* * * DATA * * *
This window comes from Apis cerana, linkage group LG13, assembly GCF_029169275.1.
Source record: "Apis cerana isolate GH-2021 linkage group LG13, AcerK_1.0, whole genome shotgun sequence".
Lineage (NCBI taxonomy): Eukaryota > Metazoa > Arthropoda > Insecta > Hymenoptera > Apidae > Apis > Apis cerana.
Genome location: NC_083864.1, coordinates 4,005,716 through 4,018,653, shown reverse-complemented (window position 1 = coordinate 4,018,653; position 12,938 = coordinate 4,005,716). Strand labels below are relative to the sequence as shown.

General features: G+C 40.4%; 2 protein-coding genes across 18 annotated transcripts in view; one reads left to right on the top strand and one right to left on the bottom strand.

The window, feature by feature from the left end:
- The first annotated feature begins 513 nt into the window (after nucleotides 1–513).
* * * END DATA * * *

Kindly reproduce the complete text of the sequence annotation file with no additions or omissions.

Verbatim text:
This window comes from Apis cerana, linkage group LG13, assembly GCF_029169275.1.
Source record: "Apis cerana isolate GH-2021 linkage group LG13, AcerK_1.0, whole genome shotgun sequence".
Lineage (NCBI taxonomy): Eukaryota > Metazoa > Arthropoda > Insecta > Hymenoptera > Apidae > Apis > Apis cerana.
Genome location: NC_083864.1, coordinates 4,005,716 through 4,018,653, shown reverse-complemented (window position 1 = coordinate 4,018,653; position 12,938 = coordinate 4,005,716). Strand labels below are relative to the sequence as shown.

General features: G+C 40.4%; 2 protein-coding genes across 18 annotated transcripts in view; one reads left to right on the top strand and one right to left on the bottom strand.

The window, feature by feature from the left end:
- The first annotated feature begins 513 nt into the window (after nucleotides 1–513).